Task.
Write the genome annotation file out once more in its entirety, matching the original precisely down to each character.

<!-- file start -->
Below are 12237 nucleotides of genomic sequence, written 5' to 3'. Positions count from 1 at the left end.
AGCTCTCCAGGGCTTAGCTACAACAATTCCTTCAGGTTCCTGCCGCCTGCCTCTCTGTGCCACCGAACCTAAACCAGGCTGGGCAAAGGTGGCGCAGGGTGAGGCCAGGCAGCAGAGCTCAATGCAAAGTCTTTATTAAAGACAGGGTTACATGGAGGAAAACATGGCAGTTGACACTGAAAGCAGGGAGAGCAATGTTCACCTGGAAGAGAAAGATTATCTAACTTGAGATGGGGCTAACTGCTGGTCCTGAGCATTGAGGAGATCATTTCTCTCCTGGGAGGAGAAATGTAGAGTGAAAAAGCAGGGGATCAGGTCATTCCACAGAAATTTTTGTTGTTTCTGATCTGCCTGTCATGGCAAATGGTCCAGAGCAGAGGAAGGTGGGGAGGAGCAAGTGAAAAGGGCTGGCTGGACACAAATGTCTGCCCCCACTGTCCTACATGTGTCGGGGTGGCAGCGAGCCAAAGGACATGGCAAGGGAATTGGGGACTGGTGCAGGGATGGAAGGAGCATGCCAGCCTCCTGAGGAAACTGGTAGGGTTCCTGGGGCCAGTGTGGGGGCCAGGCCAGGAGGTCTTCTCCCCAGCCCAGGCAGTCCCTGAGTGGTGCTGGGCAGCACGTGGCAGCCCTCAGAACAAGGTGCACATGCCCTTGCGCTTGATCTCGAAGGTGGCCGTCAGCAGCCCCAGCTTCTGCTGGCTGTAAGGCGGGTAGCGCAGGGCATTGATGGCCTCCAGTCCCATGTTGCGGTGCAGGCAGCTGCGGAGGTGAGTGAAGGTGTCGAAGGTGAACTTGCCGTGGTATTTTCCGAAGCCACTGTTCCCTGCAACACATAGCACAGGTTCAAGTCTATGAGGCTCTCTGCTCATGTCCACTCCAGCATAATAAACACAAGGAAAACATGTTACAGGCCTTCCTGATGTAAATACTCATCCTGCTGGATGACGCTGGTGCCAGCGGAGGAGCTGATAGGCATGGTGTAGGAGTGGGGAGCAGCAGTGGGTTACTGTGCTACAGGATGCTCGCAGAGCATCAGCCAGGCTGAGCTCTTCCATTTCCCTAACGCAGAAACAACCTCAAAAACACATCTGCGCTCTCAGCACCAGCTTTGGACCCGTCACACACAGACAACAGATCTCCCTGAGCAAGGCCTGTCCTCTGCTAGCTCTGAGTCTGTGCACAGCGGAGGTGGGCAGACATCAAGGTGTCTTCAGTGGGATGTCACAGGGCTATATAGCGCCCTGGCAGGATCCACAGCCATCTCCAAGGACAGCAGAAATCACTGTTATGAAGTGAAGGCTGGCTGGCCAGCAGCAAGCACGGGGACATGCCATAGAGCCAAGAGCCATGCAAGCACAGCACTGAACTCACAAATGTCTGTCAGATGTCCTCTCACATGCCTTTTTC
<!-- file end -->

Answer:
Below are 12237 nucleotides of genomic sequence, written 5' to 3'. Positions count from 1 at the left end.
AGCTCTCCAGGGCTTAGCTACAACAATTCCTTCAGGTTCCTGCCGCCTGCCTCTCTGTGCCACCGAACCTAAACCAGGCTGGGCAAAGGTGGCGCAGGGTGAGGCCAGGCAGCAGAGCTCAATGCAAAGTCTTTATTAAAGACAGGGTTACATGGAGGAAAACATGGCAGTTGACACTGAAAGCAGGGAGAGCAATGTTCACCTGGAAGAGAAAGATTATCTAACTTGAGATGGGGCTAACTGCTGGTCCTGAGCATTGAGGAGATCATTTCTCTCCTGGGAGGAGAAATGTAGAGTGAAAAAGCAGGGGATCAGGTCATTCCACAGAAATTTTTGTTGTTTCTGATCTGCCTGTCATGGCAAATGGTCCAGAGCAGAGGAAGGTGGGGAGGAGCAAGTGAAAAGGGCTGGCTGGACACAAATGTCTGCCCCCACTGTCCTACATGTGTCGGGGTGGCAGCGAGCCAAAGGACATGGCAAGGGAATTGGGGACTGGTGCAGGGATGGAAGGAGCATGCCAGCCTCCTGAGGAAACTGGTAGGGTTCCTGGGGCCAGTGTGGGGGCCAGGCCAGGAGGTCTTCTCCCCAGCCCAGGCAGTCCCTGAGTGGTGCTGGGCAGCACGTGGCAGCCCTCAGAACAAGGTGCACATGCCCTTGCGCTTGATCTCGAAGGTGGCCGTCAGCAGCCCCAGCTTCTGCTGGCTGTAAGGCGGGTAGCGCAGGGCATTGATGGCCTCCAGTCCCATGTTGCGGTGCAGGCAGCTGCGGAGGTGAGTGAAGGTGTCGAAGGTGAACTTGCCGTGGTATTTTCCGAAGCCACTGTTCCCTGCAACACATAGCACAGGTTCAAGTCTATGAGGCTCTCTGCTCATGTCCACTCCAGCATAATAAACACAAGGAAAACATGTTACAGGCCTTCCTGATGTAAATACTCATCCTGCTGGATGACGCTGGTGCCAGCGGAGGAGCTGATAGGCATGGTGTAGGAGTGGGGAGCAGCAGTGGGTTACTGTGCTACAGGATGCTCGCAGAGCATCAGCCAGGCTGAGCTCTTCCATTTCCCTAACGCAGAAACAACCTCAAAAACACATCTGCGCTCTCAGCACCAGCTTTGGACCCGTCACACACAGACAACAGATCTCCCTGAGCAAGGCCTGTCCTCTGCTAGCTCTGAGTCTGTGCACAGCGGAGGTGGGCAGACATCAAGGTGTCTTCAGTGGGATGTCACAGGGCTATATAGCGCCCTGGCAGGATCCACAGCCATCTCCAAGGACAGCAGAAATCACTGTTATGAAGTGAAGGCTGGCTGGCCAGCAGCAAGCACGGGGACATGCCATAGAGCCAAGAGCCATGCAAGCACAGCACTGAACTCACAAATGTCTGTCAGATGTCCTCTCACATGCCTTTTTC